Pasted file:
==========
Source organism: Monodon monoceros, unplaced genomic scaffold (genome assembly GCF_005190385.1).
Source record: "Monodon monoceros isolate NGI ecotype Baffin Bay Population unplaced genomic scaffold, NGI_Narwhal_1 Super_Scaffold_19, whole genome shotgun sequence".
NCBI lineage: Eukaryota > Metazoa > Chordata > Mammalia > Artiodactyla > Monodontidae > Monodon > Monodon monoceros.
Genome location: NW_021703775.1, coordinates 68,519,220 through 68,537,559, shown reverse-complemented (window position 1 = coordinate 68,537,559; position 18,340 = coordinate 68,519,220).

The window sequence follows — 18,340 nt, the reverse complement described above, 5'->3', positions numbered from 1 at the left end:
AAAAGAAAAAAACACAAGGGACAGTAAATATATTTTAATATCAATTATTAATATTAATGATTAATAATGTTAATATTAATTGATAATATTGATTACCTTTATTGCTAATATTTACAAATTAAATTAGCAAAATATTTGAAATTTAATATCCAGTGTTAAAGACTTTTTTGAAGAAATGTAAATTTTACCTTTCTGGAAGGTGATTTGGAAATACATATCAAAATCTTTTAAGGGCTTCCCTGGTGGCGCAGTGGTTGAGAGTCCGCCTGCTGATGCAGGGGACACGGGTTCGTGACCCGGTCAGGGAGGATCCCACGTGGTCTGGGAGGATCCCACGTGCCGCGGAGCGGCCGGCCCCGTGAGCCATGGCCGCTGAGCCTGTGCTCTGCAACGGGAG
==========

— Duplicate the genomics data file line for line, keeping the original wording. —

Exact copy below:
Source organism: Monodon monoceros, unplaced genomic scaffold (genome assembly GCF_005190385.1).
Source record: "Monodon monoceros isolate NGI ecotype Baffin Bay Population unplaced genomic scaffold, NGI_Narwhal_1 Super_Scaffold_19, whole genome shotgun sequence".
NCBI lineage: Eukaryota > Metazoa > Chordata > Mammalia > Artiodactyla > Monodontidae > Monodon > Monodon monoceros.
Genome location: NW_021703775.1, coordinates 68,519,220 through 68,537,559, shown reverse-complemented (window position 1 = coordinate 68,537,559; position 18,340 = coordinate 68,519,220).

The window sequence follows — 18,340 nt, the reverse complement described above, 5'->3', positions numbered from 1 at the left end:
AAAAGAAAAAAACACAAGGGACAGTAAATATATTTTAATATCAATTATTAATATTAATGATTAATAATGTTAATATTAATTGATAATATTGATTACCTTTATTGCTAATATTTACAAATTAAATTAGCAAAATATTTGAAATTTAATATCCAGTGTTAAAGACTTTTTTGAAGAAATGTAAATTTTACCTTTCTGGAAGGTGATTTGGAAATACATATCAAAATCTTTTAAGGGCTTCCCTGGTGGCGCAGTGGTTGAGAGTCCGCCTGCTGATGCAGGGGACACGGGTTCGTGACCCGGTCAGGGAGGATCCCACGTGGTCTGGGAGGATCCCACGTGCCGCGGAGCGGCCGGCCCCGTGAGCCATGGCCGCTGAGCCTGTGCTCTGCAACGGGAG